Professor, Faculty of Education, Memorial University of Newfoundland
- 1994 Ph.D. OISE/University of Toronto
- 1986 M.Ed. OISE/University of Toronto
- 1982 B.Ed. Mount Allison University
- 1978 Bacc. ès Arts Université de Moncton
RECENT PUBLICATIONS AND PRODUCTIONS
Yeoman, E. (In Progress). "It Has To Mean Exactly What I Said": Translating Indigenous Writing. Winnipeg MB: University of Manitoba Press.
Penashue, T. E. (In Press). Nitinikiau Nitassinan, Co-edited and co-translated by Tshaukuesh Elizabeth Penashue and Elizabeth Yeoman. Winnipeg MB: University of Manitoba Press.
Kelly, U. & Yeoman, E. (Eds.). (2010). Despite This Loss: Essays on Culture, Memory and Identity in Newfoundland and Labrador. St. John’s NL: ISER.
Yeoman, E. and Roseman, R. (Directors). (2016). Honk If You Want Me Off The Road. (Documentary film)
Yeoman, E. & Penashue, E. (2018). “The Ones That Were Abused”: Thinking About the Beothuk Through Translation. In Polack, F. (Ed.) Traces of Ochre: Changing Perspectives on the Beothuk. Toronto: University of Toronto Press.
Yeoman, E. (2018). Detention. In Canadian Curriculum Studies: A Métissage of Inspiration/ Imagination/ Interconnection, Carl Leggo and Erika Hasebe-Ludt, Eds. Toronto ON: Canadian Scholars Press.
Yeoman, E. (2017). Ministers and Citizens Walking Together. In Improving Democratic Governance in Newfoundland and Labrador, Alex Marland and Lisa Moore, Eds. St. John’s NL: ISER Books.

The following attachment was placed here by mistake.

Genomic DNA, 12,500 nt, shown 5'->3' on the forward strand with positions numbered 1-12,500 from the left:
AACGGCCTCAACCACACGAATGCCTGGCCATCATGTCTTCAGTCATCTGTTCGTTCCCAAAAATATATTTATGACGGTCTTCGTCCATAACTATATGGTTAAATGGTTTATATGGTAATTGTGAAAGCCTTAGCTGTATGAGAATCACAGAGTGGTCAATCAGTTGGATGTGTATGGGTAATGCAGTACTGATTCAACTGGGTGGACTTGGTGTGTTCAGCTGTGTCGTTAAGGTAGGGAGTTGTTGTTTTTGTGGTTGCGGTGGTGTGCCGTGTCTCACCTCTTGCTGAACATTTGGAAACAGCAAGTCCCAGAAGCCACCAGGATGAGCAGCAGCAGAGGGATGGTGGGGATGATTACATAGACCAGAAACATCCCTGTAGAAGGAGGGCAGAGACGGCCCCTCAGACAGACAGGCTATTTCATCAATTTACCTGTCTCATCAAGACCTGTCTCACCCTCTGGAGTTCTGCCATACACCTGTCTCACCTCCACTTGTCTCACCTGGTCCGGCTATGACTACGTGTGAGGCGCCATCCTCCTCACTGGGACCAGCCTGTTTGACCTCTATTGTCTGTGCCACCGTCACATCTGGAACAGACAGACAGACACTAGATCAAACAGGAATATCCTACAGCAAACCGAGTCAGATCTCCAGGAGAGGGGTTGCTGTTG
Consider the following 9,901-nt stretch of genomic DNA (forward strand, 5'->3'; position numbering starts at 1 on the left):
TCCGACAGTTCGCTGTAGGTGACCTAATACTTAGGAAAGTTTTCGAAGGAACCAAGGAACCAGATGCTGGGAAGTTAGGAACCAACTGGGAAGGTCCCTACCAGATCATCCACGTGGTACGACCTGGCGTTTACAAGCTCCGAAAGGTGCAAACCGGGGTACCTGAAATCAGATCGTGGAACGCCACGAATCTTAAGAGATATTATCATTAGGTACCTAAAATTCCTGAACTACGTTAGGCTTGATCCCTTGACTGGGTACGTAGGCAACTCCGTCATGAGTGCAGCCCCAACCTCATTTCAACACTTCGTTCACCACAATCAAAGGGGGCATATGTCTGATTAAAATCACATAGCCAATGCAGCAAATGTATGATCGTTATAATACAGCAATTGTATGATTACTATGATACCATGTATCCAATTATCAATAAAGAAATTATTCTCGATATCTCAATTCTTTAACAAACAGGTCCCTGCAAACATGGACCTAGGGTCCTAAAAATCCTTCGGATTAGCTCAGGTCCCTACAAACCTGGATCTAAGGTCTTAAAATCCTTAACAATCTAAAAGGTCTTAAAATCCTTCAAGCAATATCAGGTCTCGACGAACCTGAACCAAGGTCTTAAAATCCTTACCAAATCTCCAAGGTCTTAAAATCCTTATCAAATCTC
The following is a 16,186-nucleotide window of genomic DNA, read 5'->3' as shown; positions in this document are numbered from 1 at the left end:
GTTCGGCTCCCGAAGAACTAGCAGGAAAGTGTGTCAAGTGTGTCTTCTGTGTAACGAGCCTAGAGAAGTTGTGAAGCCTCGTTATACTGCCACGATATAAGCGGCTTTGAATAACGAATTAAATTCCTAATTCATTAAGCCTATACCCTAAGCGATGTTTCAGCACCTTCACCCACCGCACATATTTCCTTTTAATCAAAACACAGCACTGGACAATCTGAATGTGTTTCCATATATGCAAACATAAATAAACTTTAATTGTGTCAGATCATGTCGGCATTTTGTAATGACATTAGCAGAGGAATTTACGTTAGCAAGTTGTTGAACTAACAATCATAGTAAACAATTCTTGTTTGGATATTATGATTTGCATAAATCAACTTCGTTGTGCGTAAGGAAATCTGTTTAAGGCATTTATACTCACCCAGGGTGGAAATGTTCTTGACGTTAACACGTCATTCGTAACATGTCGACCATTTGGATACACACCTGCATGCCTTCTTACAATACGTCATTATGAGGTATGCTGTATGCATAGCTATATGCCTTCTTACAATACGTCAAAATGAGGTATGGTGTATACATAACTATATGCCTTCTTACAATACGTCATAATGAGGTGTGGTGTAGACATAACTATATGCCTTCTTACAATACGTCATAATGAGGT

Yeoman, E. (2017). Indigenous writing in Indigenous languages: Reconfiguring Canadian Literary Studies and Beyond. In Beyond Understanding Canada: Transnational Perspectives on Canadian Literature. Daniel Coleman and Lorraine York, Eds. Edmonton AB: University of Alberta Press.
Yeoman, E. (2010). A Sense of History: Remembering the World Wars. In Kelly, U. & Yeoman, E. (Eds.). (2010). Despite This Loss: Essays on Culture, Memory and Identity in Newfoundland and Labrador. St. John's NL: ISER.
McLeod, H, Gardner, M. and Yeoman, E. (2017). Biographical Explorations through Creative Work. Canadian Review of Art Education, 42(2).
Yeoman, E. (2013). Interviews with Sarah Townley, Inuktitut Program Co-ordinator, Labrador and Marguerite MacKenzie, Linguist and Innu-aimun specialist and Commentary. In The Morning Watch: Social and Educational Analysis. Special Issue: “Indigenizing the Academy”.
Yeoman, E. (2012). Translated Lives. In The Morning Watch: Social and Educational Analysis. Special Issue: “Becoming a Researcher”.
Yeoman, E. (2012). The Pedagogy of Translation: Learning from Innu Activist Elizabeth Penashue's Diaries. Journal of the Canadian Association of Curriculum Studies, 10(12). Special Issue: "Art in Times of Conflict."
Yeoman, E. (Fall, 2016). Review of Kilbourn, Russell J. A. and Eleanor Ty (Eds). The Memory Effect: The Remediation of Memory in Literature and Film. Toronto Buffalo London: Wilfred Laurier University Press, 2013. Topia: Canadian Journal of Cultural Studies, 36.
Yeoman, E. (Fall, 2014). Review of Multiculturalism Within a Bilingual Framework: Language, Race, and Belonging in Canada, by Eve Haque, TOPIA: Canadian Journal of Cultural Studies, 32: 308-312.
Yeoman, E. (2012). Review of Brock, Peggy. The Many Voyages of Arthur Wellington Clah: A Tsimshian Man on the Pacific Northwest Coast. Vancouver BC and Toronto ON: University of British Columbia Press, 2011. Canadian Journal of Native Studies.